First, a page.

Trump vs. Hamilton

Hamilton star Brandon Victor Dixon addresses Mike Pence from the stage, November 18 (HamiltonMusical / Twitter)

“Apologize!” That’s what Donald Trump asked the cast of the hit Broadway hip-hop musical, Hamilton, to do after actor Brandon Victor Dixon (Vice President Aaron Burr in the play) addressed a series of remarks to Vice President-elect Mike Pence, who was in the audience at the Richard Rodgers Theater on Friday night.

“The Theater must always be a safe and special place. The cast of Hamilton was very rude last night to a very good man,” Trump tweeted. The disjunct between the courteous tone of Dixon’s statement and Trump’s charge of “harassment” was striking. While Dixon voiced his and the Hamilton cast’s fears about a future Trump administration, nothing he said approached rudeness or turned into a personal attack.

“We, sir, are the diverse America who are alarmed and anxious that your new administration will not protect us—our planet, our children, and our parents—or defend us and uphold our inalienable rights, sir,” Dixon declared in a statement written in consultation with Hamilton creator Lin-Manuel Miranda and the Hamilton cast.

Trump and the Republicans who have joined with him in attacking the Hamilton cast seem to have forgotten their party’s willingness to tolerate the genuine rudeness that President Obama has endured at their hands. Trump’s fueling of “birther” rumors was one example. Another came in September 2009, when Obama addressed a joint session of Congress on the pending Affordable Care Act. In response to President’s Obama’s assurance that undocumented immigrants would not receive health-insurance coverage under the Affordable Care Act, South Carolina Republican Congressman Joe Wilson shouted, “You lie!”

The difference between the conduct of Wilson, who in this year’s election won his ninth term in Congress, and the remarks of Brandon Victor Dixon could not be starker. Wilson interrupted the president’s speech to attack his integrity and without any evidence for his claims. The one lying about the ACA’s restrictions was not Obama, but him.

Nevertheless, most House Republicans refused to admonish Joe Wilson for his interruption of the president’s speech. When, by a margin of 240 to 179, the House voted to rebuke Wilson, the vote was largely along party lines with Republican conservatives—among them Mike Pence—going out of their way to criticize the disapproval measure. Only seven Republicans joined Democrats in admonishing Wilson for his remarks.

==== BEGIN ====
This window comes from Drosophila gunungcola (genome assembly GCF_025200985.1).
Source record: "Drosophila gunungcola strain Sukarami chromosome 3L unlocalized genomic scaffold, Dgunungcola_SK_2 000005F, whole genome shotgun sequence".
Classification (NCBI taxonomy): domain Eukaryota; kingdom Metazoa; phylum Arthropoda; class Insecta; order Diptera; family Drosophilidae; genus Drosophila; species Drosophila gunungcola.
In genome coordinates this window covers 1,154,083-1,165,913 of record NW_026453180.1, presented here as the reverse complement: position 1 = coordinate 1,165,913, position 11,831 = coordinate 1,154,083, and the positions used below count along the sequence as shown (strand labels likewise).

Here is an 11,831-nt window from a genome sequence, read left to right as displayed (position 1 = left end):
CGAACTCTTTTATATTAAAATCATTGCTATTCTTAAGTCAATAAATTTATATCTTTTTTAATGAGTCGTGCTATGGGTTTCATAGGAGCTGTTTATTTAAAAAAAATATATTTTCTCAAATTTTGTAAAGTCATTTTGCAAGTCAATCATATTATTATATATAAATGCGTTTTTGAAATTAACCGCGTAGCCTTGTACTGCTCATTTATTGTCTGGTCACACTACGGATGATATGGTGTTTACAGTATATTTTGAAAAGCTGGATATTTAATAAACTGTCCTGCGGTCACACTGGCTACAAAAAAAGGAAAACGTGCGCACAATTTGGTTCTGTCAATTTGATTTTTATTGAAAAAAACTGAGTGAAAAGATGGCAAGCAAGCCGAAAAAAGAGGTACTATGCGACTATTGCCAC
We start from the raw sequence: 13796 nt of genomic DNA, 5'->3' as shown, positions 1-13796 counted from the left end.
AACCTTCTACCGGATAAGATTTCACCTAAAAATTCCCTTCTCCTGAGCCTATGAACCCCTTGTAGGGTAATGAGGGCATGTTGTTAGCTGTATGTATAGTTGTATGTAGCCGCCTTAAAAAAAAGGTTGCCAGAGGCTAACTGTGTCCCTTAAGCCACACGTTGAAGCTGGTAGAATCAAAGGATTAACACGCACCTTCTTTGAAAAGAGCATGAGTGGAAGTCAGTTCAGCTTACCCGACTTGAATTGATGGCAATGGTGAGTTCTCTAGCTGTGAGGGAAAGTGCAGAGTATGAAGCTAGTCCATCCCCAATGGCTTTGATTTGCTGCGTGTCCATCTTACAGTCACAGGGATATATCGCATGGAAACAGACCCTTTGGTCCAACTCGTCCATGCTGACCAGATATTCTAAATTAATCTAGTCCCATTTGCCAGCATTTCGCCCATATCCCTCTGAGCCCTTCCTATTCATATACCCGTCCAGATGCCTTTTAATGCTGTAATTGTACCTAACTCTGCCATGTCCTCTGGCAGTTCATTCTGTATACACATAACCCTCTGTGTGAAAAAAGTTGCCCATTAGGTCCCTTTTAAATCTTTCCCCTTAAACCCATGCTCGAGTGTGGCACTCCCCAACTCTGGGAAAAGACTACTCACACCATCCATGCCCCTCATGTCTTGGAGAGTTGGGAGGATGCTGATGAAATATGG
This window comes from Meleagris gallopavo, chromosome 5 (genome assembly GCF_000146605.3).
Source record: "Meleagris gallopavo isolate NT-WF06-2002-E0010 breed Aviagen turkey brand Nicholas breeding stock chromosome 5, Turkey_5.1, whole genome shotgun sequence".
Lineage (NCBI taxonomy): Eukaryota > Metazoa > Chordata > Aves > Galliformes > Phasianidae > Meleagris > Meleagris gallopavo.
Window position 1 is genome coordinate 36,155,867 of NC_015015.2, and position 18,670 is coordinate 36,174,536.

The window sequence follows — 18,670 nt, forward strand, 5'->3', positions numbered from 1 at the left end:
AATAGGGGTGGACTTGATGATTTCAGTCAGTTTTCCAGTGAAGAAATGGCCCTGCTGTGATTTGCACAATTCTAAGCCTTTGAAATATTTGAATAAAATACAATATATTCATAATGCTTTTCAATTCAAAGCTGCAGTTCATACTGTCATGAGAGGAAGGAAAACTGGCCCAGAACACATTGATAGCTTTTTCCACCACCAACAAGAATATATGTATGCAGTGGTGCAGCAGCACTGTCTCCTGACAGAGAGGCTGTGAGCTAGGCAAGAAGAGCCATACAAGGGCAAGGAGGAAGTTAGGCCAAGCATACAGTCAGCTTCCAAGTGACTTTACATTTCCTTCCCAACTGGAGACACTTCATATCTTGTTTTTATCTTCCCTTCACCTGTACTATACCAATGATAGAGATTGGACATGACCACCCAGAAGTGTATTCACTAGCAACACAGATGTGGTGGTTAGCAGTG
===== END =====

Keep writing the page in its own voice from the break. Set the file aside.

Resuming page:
Dixon, for his part, waited until the end of the play and the curtain call to address Pence. When he spoke, he repeatedly called Pence “sir,” and expressed his hope that watching Hamilton would inspire Pence “to work on behalf of all of us.”

Trump’s attack on the cast of Hamilton—a “highly overrated” show, he added—serves multiple functions. At its most basic, it shifts attention away from his own problems at a time when Trump has just agreed to a $25 million payout to those who claim Trump University cheated them. But it plays a more alarming role as well. Hamilton—a celebration of multicultural America that even made a cameo in the Clinton campaign—represents everything Trump’s base hates. In targeting the play’s cast with an impetuous demand to apologize, Trump has been uncannily effective in stirring up his supporters’ resentment against perceived coastal elites. A #BoycottHamilton hashtag trended on Twitter over the weekend.

In New York, the Daily News ran the Trump-Hamilton story under the headline, “Burr in His Saddle.” The pun is funny. The Republicans’ double standard on civility is, by contrast, no laughing matter.


Nicolaus Mills chairs the literature department at Sarah Lawrence College. He is author of Every Army Man Is with You: The Cadets Who Won the 1964 Army-Navy Game, Fought in Vietnam, and Came Home Forever Changed.